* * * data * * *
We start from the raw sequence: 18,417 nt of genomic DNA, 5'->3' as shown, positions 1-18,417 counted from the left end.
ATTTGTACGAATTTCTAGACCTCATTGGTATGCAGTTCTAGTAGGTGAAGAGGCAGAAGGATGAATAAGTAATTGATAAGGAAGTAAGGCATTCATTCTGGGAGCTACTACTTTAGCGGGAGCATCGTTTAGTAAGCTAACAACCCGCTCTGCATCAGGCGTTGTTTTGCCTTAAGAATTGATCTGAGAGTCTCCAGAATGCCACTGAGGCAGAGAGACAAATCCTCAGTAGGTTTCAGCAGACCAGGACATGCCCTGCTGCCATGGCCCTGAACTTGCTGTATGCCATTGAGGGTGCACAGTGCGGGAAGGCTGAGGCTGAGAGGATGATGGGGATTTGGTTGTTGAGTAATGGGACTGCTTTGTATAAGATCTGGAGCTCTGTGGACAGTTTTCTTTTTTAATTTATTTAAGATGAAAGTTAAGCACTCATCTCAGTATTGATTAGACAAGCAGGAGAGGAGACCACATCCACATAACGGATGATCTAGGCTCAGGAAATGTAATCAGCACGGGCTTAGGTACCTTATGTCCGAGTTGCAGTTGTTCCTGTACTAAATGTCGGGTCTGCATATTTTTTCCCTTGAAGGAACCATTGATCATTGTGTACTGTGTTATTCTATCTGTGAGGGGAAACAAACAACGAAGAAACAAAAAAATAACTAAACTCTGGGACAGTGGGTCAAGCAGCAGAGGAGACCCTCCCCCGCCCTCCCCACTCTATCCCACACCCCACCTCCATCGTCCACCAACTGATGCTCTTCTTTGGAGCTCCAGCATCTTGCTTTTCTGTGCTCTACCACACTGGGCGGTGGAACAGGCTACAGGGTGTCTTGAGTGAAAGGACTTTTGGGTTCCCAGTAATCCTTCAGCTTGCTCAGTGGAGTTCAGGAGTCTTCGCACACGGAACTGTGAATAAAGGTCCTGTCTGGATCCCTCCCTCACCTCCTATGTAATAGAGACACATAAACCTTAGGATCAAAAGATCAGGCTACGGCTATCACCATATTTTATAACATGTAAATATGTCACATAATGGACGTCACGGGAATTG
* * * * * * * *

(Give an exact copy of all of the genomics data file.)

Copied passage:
We start from the raw sequence: 18,417 nt of genomic DNA, 5'->3' as shown, positions 1-18,417 counted from the left end.
ATTTGTACGAATTTCTAGACCTCATTGGTATGCAGTTCTAGTAGGTGAAGAGGCAGAAGGATGAATAAGTAATTGATAAGGAAGTAAGGCATTCATTCTGGGAGCTACTACTTTAGCGGGAGCATCGTTTAGTAAGCTAACAACCCGCTCTGCATCAGGCGTTGTTTTGCCTTAAGAATTGATCTGAGAGTCTCCAGAATGCCACTGAGGCAGAGAGACAAATCCTCAGTAGGTTTCAGCAGACCAGGACATGCCCTGCTGCCATGGCCCTGAACTTGCTGTATGCCATTGAGGGTGCACAGTGCGGGAAGGCTGAGGCTGAGAGGATGATGGGGATTTGGTTGTTGAGTAATGGGACTGCTTTGTATAAGATCTGGAGCTCTGTGGACAGTTTTCTTTTTTAATTTATTTAAGATGAAAGTTAAGCACTCATCTCAGTATTGATTAGACAAGCAGGAGAGGAGACCACATCCACATAACGGATGATCTAGGCTCAGGAAATGTAATCAGCACGGGCTTAGGTACCTTATGTCCGAGTTGCAGTTGTTCCTGTACTAAATGTCGGGTCTGCATATTTTTTCCCTTGAAGGAACCATTGATCATTGTGTACTGTGTTATTCTATCTGTGAGGGGAAACAAACAACGAAGAAACAAAAAAATAACTAAACTCTGGGACAGTGGGTCAAGCAGCAGAGGAGACCCTCCCCCGCCCTCCCCACTCTATCCCACACCCCACCTCCATCGTCCACCAACTGATGCTCTTCTTTGGAGCTCCAGCATCTTGCTTTTCTGTGCTCTACCACACTGGGCGGTGGAACAGGCTACAGGGTGTCTTGAGTGAAAGGACTTTTGGGTTCCCAGTAATCCTTCAGCTTGCTCAGTGGAGTTCAGGAGTCTTCGCACACGGAACTGTGAATAAAGGTCCTGTCTGGATCCCTCCCTCACCTCCTATGTAATAGAGACACATAAACCTTAGGATCAAAAGATCAGGCTACGGCTATCACCATATTTTATAACATGTAAATATGTCACATAATGGACGTCACGGGAATTG